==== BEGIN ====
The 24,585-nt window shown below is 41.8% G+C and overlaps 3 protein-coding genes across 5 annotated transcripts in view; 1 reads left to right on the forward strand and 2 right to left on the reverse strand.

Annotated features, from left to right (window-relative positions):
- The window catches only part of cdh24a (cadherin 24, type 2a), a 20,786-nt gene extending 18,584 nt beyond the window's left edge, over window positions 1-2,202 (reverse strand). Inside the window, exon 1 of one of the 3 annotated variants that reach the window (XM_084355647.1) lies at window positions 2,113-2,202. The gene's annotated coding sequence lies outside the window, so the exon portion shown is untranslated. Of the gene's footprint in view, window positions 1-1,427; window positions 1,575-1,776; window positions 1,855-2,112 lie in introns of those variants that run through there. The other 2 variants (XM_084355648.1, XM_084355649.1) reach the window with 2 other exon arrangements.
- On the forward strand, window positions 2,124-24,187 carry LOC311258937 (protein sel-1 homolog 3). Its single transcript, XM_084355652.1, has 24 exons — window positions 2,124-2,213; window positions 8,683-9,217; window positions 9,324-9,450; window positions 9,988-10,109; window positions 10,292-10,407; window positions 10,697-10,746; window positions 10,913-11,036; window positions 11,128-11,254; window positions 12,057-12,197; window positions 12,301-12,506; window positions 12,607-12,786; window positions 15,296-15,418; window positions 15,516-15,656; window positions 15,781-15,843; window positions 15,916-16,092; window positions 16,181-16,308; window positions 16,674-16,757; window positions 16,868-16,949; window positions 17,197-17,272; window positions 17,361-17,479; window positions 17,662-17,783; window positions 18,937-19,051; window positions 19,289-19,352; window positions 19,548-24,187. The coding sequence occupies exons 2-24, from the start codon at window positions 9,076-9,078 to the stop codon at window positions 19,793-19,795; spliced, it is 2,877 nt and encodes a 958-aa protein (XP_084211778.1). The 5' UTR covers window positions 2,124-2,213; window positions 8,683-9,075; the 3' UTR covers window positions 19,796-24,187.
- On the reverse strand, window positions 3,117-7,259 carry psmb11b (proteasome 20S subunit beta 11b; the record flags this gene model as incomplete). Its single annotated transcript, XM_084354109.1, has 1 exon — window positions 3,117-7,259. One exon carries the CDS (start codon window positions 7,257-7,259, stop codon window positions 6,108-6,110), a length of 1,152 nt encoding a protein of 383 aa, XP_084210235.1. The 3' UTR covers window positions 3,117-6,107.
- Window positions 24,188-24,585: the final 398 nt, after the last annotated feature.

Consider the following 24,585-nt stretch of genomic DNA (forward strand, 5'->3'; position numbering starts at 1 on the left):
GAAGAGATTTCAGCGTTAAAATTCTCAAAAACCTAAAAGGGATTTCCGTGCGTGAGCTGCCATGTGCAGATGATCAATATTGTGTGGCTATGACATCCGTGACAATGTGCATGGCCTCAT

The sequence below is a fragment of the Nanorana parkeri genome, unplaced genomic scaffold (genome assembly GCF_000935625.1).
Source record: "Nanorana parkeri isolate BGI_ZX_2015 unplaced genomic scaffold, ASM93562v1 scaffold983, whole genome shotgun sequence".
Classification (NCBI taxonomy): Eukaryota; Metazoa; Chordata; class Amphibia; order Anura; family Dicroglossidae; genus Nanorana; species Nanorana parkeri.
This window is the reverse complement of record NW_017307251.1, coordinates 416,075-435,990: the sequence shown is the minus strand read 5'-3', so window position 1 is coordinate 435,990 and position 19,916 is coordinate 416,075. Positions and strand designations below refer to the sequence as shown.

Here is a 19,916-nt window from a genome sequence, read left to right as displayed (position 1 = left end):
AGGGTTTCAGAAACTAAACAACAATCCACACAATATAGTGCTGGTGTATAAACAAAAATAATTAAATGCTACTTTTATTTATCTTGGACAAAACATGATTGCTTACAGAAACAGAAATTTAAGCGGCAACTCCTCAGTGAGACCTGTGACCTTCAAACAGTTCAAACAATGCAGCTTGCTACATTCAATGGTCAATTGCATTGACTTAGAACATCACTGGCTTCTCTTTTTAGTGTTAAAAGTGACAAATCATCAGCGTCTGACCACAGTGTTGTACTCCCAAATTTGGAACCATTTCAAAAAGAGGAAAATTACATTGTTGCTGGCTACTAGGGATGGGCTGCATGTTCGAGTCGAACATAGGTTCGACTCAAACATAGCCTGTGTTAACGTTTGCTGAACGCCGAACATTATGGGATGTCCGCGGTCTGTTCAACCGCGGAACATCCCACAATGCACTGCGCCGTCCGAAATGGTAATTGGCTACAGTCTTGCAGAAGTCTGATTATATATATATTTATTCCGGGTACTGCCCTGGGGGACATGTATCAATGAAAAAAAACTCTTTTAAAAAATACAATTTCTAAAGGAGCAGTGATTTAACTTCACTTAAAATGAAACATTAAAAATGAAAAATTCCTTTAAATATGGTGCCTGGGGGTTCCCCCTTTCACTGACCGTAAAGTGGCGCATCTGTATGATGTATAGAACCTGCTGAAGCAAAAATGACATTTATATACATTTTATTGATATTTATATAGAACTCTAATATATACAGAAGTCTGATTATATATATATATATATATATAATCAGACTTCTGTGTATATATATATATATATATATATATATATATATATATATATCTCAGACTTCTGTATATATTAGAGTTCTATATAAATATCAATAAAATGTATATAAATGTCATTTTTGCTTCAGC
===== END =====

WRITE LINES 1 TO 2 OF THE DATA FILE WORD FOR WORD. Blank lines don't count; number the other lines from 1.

The 24,585-nt window shown below is 41.8% G+C and overlaps 3 protein-coding genes across 5 annotated transcripts in view; 1 reads left to right on the forward strand and 2 right to left on the reverse strand.

Annotated features, from left to right (window-relative positions):